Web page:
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Trees Atlanta Acquires A New Environmental Education Program

Trees Atlanta environmental education in schools

Trees Atlanta Acquires A New Environmental Education Program

“Birds, Butterflies, And Bees” Program focuses on planting trees & gardens in
Metro Atlanta schools

Atlanta, GA (July 16, 2012) – Trees Atlanta is excited to announce that the program Birds, Butterflies, and Bees (BBB) is now part of Trees Atlanta’s environmental educational programming. BBB comprises two programs called Environmental Artscapes and the Native Garden Project, which will work with Metro Atlanta schools – particularly those along the BeltLine – helping students and communities create pollinator gardens full of native plants and trees.

Formerly part of the nonprofit EcoAddendum founded by Pandra Williams, BBB has been working in Atlanta for the past three years, using art and gardening to educate elementary and high school students about native plants, pollinators, and their importance to our ecosystem. BBB has put nearly 6,000 native plants back into our Georgia landscape by planting dozens of school pollinator gardens and native plant installations in community green spaces. Working together with Trees Atlanta, BBB programming will continue to grow, serve, and educate students and gardeners throughout the Atlanta area.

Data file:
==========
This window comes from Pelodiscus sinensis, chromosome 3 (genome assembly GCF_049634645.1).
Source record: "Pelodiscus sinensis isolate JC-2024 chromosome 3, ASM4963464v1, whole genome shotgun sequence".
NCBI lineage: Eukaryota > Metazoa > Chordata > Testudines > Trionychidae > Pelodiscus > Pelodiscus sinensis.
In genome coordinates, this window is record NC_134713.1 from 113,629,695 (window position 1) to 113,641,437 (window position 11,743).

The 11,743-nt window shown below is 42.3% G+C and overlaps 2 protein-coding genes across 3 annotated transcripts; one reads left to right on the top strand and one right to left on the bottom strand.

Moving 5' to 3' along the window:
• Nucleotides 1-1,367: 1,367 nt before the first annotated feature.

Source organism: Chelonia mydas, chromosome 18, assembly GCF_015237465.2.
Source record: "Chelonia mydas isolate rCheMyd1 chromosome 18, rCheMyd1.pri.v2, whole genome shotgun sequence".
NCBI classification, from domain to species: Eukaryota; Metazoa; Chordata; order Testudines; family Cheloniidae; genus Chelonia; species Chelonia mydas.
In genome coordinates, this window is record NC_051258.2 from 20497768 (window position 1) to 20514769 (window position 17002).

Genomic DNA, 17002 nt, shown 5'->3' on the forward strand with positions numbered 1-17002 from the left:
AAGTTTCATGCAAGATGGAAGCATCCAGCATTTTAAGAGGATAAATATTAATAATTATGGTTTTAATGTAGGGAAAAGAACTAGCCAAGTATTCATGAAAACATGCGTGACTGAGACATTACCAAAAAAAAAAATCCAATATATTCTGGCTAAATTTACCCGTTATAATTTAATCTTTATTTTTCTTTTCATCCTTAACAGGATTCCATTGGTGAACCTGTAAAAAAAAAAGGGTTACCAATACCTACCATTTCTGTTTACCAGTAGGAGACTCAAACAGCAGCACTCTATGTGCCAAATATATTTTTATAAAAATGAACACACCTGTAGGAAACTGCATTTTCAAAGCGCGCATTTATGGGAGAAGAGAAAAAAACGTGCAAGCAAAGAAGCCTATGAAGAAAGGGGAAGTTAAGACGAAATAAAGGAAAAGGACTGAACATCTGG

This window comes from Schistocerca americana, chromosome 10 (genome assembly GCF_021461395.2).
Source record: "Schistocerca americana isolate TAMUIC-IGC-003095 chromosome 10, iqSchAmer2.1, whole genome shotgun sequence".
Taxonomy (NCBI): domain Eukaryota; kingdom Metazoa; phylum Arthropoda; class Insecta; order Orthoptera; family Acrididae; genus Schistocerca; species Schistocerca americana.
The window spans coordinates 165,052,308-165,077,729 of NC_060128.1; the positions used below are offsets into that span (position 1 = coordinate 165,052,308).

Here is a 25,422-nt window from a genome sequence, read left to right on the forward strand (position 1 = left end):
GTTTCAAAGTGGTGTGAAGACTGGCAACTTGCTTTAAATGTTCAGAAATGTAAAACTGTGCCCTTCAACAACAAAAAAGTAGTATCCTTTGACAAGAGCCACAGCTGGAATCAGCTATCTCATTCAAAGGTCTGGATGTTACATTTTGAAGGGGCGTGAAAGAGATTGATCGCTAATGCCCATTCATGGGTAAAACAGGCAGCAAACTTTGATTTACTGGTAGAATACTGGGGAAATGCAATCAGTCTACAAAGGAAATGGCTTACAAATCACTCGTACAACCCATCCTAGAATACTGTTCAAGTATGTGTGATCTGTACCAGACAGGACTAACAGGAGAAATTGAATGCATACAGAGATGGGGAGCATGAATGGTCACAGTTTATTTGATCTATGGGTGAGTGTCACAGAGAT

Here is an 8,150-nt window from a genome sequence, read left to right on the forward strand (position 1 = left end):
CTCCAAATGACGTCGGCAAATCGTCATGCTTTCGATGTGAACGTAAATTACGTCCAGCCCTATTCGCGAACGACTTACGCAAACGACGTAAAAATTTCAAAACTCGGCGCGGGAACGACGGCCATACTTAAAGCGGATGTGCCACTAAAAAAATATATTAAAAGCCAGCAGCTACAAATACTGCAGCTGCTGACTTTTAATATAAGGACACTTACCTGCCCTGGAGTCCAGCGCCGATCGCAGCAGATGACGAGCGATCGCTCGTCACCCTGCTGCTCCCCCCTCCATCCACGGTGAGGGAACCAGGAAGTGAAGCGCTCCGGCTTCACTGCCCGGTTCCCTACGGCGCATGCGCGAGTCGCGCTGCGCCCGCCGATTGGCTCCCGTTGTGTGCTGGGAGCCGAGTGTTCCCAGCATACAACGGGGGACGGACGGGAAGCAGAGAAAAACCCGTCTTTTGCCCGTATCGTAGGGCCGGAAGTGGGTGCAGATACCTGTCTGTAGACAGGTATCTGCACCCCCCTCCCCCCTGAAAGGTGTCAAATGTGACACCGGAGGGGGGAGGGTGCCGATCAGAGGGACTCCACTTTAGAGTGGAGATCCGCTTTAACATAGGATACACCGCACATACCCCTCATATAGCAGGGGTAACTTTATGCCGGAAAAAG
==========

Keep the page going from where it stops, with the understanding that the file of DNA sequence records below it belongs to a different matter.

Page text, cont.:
Trees Atlanta’s environmental education programming currently includes TreeKeepers, which is a seven-week workshop that trains and certifies Atlanta citizens as urban tree stewards (registration now open), and the Atlanta Beltline Arboretum Docent Program, which will provide guided walking tours on the BeltLine to Arboretum visitors, starting in Fall 2012. With BBB added to the mix, Trees Atlanta will once again connect directly to schools, as we did with our BeltLine Education Program which was disbanded in 2009 due to budget cuts.

“We are thrilled to revive our environmental education programming in schools because it is a key element of our mission,” says Greg Levine, Co-Executive Director and Chief Program Officer of Trees Atlanta. “The work that we do today – restoring the urban forest, planting trees, and removing invasive plants – has no future if we don’t educate, engage, and empower the next generation with the tools to keep it strong and healthy.”

“The BBB program is hands-on and fueled by art, which presents a unique opportunity for ‘edu-tainment’ for the students,” says Kate Baltzell, Education Coordinator at Trees Atlanta. Combining BBB programming with Trees Atlanta’s longstanding work in the community means that more students can foster a love of nature and a sense of ownership for its continued preservation.

Learn more about the program at www.treesatlanta.org, or contact BBB coordinator Lauren Sandoval at Lauren@treesatlanta.org or 404-681-4898.

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